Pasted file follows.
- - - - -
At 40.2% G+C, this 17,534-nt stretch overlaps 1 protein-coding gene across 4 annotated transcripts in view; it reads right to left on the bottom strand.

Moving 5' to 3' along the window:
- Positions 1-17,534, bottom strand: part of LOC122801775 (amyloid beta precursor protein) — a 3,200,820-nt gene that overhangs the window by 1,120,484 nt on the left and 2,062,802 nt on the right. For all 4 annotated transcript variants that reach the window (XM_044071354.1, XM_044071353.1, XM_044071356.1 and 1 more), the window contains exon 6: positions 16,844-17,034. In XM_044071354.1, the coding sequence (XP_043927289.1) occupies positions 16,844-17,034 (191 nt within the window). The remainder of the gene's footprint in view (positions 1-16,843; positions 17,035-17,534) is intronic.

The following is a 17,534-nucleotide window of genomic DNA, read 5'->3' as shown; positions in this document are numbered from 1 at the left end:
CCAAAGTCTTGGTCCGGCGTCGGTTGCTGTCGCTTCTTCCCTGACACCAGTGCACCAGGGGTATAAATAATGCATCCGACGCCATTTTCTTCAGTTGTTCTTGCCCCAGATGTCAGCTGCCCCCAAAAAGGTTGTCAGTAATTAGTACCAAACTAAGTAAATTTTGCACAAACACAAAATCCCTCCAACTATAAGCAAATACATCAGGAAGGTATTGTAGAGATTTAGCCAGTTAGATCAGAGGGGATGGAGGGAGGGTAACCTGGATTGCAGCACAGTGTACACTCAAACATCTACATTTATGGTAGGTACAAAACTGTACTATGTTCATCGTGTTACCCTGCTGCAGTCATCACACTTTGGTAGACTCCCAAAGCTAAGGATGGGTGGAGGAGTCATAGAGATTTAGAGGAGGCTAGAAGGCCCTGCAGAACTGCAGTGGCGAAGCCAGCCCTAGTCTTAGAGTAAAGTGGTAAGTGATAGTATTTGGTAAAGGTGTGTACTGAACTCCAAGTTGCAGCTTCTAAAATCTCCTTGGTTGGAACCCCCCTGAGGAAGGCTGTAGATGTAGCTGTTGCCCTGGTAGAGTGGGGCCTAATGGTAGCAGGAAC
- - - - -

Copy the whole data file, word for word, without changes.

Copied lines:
At 40.2% G+C, this 17,534-nt stretch overlaps 1 protein-coding gene across 4 annotated transcripts in view; it reads right to left on the bottom strand.

Moving 5' to 3' along the window:
- Positions 1-17,534, bottom strand: part of LOC122801775 (amyloid beta precursor protein) — a 3,200,820-nt gene that overhangs the window by 1,120,484 nt on the left and 2,062,802 nt on the right. For all 4 annotated transcript variants that reach the window (XM_044071354.1, XM_044071353.1, XM_044071356.1 and 1 more), the window contains exon 6: positions 16,844-17,034. In XM_044071354.1, the coding sequence (XP_043927289.1) occupies positions 16,844-17,034 (191 nt within the window). The remainder of the gene's footprint in view (positions 1-16,843; positions 17,035-17,534) is intronic.

The following is a 17,534-nucleotide window of genomic DNA, read 5'->3' as shown; positions in this document are numbered from 1 at the left end:
CCAAAGTCTTGGTCCGGCGTCGGTTGCTGTCGCTTCTTCCCTGACACCAGTGCACCAGGGGTATAAATAATGCATCCGACGCCATTTTCTTCAGTTGTTCTTGCCCCAGATGTCAGCTGCCCCCAAAAAGGTTGTCAGTAATTAGTACCAAACTAAGTAAATTTTGCACAAACACAAAATCCCTCCAACTATAAGCAAATACATCAGGAAGGTATTGTAGAGATTTAGCCAGTTAGATCAGAGGGGATGGAGGGAGGGTAACCTGGATTGCAGCACAGTGTACACTCAAACATCTACATTTATGGTAGGTACAAAACTGTACTATGTTCATCGTGTTACCCTGCTGCAGTCATCACACTTTGGTAGACTCCCAAAGCTAAGGATGGGTGGAGGAGTCATAGAGATTTAGAGGAGGCTAGAAGGCCCTGCAGAACTGCAGTGGCGAAGCCAGCCCTAGTCTTAGAGTAAAGTGGTAAGTGATAGTATTTGGTAAAGGTGTGTACTGAACTCCAAGTTGCAGCTTCTAAAATCTCCTTGGTTGGAACCCCCCTGAGGAAGGCTGTAGATGTAGCTGTTGCCCTGGTAGAGTGGGGCCTAATGGTAGCAGGAAC